from their exalted position of veneration by the people, the persecution did not extend to them: perhaps they remained, as possessed of superior firmness and devotion. But this latter reason is hardly applicable, after the command of our Lord When they persecute you in one city, flee to another.' Matt. x. 23. Stier refers their remaining to an intimation of the Spirit, to stay and strengthen those who were left. Mr. Humphry cites an ancient tradition, mentioned by Clement of Alexandria, and by Eusebius from the Apocryphal work called the Preaching of Peter, that the Apostles were ordered by our Lord to remain at Jerusalem twelve years. But this could not be the case, as we have Peter and John going down to Samaria, ver. 14. 2. devout men] Whether Jews or Christians, is not certain. Ananias is so called, ch. xxii. 12, and he was a Christian. Olshausen thinks that, if they had been Christians the term "brethren" would have been used: but this does not seem by any means certain: we can hardly reason so minutely from the diction of one section in the narrative to that of another, especially in the case of a section so distinct and peculiar as this one. Besides, “brethren" in this very general sense does not occur till ch. ix. 30. Probably they were pious Jews, not yet converts, but hearers and admirers of Stephen. 3. made havock of] The word so rendered is properly used of wild beasts, or of hostile armies, devastating and ravaging.
4-12.] PREACHING OF THE GOSPEL IN SAMARIA BY PHILIP. 4.] So then resumes the subject dropped at the end of ver. 1, and determines this verse to be the opening of a new section, not the close of
render, So then.
m render, multitudes. see note.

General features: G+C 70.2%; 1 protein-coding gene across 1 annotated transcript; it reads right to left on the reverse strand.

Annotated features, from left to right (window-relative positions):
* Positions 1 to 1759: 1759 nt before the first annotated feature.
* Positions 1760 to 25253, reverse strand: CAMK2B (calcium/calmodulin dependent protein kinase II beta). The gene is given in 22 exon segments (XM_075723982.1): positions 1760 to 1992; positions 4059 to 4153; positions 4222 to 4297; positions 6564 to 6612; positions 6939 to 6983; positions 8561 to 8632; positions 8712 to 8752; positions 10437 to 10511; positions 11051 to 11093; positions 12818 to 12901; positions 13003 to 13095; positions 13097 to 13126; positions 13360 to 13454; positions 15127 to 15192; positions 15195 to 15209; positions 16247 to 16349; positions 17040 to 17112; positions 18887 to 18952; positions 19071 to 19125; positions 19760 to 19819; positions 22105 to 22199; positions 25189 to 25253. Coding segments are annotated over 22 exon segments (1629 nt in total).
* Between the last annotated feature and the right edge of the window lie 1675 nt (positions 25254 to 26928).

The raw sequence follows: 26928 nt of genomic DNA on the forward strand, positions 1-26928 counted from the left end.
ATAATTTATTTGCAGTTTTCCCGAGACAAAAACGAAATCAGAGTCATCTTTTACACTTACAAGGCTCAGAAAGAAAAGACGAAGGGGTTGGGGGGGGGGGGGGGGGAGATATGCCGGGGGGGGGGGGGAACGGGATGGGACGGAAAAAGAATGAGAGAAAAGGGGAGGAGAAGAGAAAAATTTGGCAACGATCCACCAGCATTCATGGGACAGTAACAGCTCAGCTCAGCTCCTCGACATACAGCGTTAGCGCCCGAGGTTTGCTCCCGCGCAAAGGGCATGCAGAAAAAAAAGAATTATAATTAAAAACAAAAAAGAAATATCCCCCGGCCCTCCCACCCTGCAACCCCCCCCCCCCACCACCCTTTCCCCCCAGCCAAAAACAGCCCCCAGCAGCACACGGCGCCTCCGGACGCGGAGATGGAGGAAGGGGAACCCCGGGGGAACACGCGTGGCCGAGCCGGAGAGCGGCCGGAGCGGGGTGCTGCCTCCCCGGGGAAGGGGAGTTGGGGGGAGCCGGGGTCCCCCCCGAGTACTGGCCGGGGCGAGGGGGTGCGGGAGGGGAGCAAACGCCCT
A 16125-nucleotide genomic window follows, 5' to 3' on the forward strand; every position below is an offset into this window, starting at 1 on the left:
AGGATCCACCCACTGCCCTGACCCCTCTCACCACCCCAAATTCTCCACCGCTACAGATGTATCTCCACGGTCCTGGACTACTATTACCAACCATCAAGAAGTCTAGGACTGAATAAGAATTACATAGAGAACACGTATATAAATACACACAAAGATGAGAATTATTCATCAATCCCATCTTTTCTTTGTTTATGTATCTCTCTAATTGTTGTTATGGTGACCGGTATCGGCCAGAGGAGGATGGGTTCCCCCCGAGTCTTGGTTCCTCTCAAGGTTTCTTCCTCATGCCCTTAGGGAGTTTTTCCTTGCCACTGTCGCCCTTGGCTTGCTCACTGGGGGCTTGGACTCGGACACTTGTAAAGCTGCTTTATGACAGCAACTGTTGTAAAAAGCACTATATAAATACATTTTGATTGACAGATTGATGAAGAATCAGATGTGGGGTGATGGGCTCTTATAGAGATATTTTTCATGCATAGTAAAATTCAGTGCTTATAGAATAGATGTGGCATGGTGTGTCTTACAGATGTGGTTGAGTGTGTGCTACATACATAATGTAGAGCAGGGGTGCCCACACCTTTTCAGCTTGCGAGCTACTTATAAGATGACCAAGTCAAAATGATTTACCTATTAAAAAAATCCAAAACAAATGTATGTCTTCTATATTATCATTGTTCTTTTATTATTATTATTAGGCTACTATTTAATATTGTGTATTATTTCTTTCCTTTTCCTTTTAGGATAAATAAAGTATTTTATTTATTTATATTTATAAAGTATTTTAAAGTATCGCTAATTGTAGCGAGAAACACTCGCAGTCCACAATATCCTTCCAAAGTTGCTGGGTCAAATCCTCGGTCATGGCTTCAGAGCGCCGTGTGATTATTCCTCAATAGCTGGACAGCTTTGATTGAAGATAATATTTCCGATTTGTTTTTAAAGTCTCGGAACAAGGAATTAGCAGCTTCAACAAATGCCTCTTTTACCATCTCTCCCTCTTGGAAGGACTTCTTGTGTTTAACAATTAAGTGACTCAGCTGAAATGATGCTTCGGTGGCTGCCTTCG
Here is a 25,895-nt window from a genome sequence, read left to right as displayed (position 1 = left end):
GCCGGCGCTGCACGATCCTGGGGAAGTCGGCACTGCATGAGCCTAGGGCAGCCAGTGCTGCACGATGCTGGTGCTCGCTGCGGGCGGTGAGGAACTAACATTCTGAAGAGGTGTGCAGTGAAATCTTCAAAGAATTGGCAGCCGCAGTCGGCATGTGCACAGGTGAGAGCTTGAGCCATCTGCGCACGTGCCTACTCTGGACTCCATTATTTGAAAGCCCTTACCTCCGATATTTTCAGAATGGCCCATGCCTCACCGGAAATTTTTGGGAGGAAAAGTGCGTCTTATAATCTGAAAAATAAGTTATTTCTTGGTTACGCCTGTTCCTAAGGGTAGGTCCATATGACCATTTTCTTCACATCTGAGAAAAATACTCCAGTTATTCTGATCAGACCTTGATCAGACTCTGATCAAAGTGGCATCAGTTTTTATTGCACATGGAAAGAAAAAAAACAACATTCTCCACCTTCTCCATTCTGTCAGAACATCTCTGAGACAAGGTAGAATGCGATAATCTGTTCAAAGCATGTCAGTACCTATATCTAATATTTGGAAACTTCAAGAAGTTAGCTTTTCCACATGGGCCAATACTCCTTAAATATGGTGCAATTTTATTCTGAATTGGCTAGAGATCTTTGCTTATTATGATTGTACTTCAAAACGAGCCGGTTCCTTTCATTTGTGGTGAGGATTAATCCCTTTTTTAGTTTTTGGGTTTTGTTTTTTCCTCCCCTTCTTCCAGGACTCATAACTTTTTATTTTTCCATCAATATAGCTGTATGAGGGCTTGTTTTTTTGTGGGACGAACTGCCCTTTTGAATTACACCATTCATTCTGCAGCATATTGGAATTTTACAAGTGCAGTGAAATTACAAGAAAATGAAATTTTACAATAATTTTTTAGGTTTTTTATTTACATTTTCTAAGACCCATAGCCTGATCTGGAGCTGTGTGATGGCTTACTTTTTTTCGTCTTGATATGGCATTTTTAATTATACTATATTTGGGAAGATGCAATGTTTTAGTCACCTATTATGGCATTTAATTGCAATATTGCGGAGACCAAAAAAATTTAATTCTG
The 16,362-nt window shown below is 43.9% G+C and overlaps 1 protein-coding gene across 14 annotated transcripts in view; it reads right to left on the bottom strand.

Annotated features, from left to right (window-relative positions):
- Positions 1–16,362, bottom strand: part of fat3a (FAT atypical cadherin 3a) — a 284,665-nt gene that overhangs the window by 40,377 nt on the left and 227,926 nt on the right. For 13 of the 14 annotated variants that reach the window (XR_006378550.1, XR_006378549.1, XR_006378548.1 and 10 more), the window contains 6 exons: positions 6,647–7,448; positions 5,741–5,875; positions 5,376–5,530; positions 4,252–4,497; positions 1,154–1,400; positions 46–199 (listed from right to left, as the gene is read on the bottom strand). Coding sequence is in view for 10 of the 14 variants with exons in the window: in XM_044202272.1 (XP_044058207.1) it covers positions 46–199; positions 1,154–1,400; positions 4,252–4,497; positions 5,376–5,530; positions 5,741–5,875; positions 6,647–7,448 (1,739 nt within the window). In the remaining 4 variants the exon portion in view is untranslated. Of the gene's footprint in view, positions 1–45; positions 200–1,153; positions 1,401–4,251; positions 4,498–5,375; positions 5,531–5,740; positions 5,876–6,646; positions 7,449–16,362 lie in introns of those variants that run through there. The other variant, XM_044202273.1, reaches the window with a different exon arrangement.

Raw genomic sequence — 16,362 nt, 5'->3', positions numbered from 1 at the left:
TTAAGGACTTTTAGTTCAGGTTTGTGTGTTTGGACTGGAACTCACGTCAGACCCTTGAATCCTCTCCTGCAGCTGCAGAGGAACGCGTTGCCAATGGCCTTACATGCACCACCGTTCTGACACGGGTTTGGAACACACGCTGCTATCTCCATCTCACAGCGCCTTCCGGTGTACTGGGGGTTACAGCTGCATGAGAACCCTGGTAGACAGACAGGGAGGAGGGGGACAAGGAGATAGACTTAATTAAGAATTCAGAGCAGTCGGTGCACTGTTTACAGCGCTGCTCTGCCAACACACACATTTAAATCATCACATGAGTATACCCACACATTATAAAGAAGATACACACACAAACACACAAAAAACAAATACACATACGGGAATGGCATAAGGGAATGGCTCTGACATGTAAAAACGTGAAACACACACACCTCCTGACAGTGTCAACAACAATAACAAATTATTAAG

preaching the word] Here first we become acquainted with the missionary language so frequent in the rest of the book and we have the word, an abbreviated expression very familiar among Christians when the book was written, for the fuller one which must have prevailed at first, "the word of God." 5. Philip] The deacon: not one of the Twelve: this is precluded by vv. 1 and 14. And it is probable, that the persecution should have been directed especially against the colleagues of Stephen. Philip is mentioned again as the Evangelist,-probably from his having been the first recorded who preached (evangelized) the word,-in_ch. xxi. 8,-as married, and having four daughters, virgins, who prophesied. the city of Samaria] Verbatim as John iv. 5, in which case it is specified as being Sychar (Sichem). As the words stand here, seeing that Samaria (vv. 9, 14; ch. ix. 31; xv. 3) signifies the district, I should be inclined to believe that Sychem is here also intended. It was a place of rising importance, and in after-times eclipsed the fame of its neighbour Samaria, which latter had been, on its presentation by Augustus to Herod the Great, re-fortified and called Sebaste. It still, however, bore the name of Samaria. them] The inhabitants, implied in the word city. 6. gave heed...] If this place was Sychem, the narrative in John iv. will fully account for the readiness with which these people received the proclamation of the Christ. 7.] According to the reading in the genuine text, which is too strongly upheld by manuscript authority to be rejected for the easier ordinary one, the literal rendering is as follows: For in the case of many who
with palsies, and that were lame, were healed. 8 And there was great joy in that city. 9 But there was a certain man, called Simon, which P beforetime in the same city, a used sorcery, and bewitched the people of Samaria, h ch. xiii. 6. giving out that himself was some great one: 10 to whom i ch. v. 36. they all gave heed, from the least to the greatest, saying, This man is the great power of God. 11 And to him
I render, using.
P render, was beforetime. rrender, bewitching.
See note, ver. 11.
3 literally, in all our oldest MSS., the power of God which is called great.
had unclean spirits, they crying out with a loud voice, came out. The A.V., though founded on a different reading, comes to the same. 9. Simon] Neander, in the course of some excellent remarks on this whole history (see further on ver. 14), identifies, and I believe with reason, this Simon with one mentioned as living from ten to twenty years after this by Josephus, and as having been employed by the procurator Felix to tempt Drusilla to leave her husband, and live with him. Simon is there called "a Jew, born in Cyprus, and held to be a magician." The only difficulty seems to be, that Simon is stated by Justin Martyr, himself a Samaritan, to have been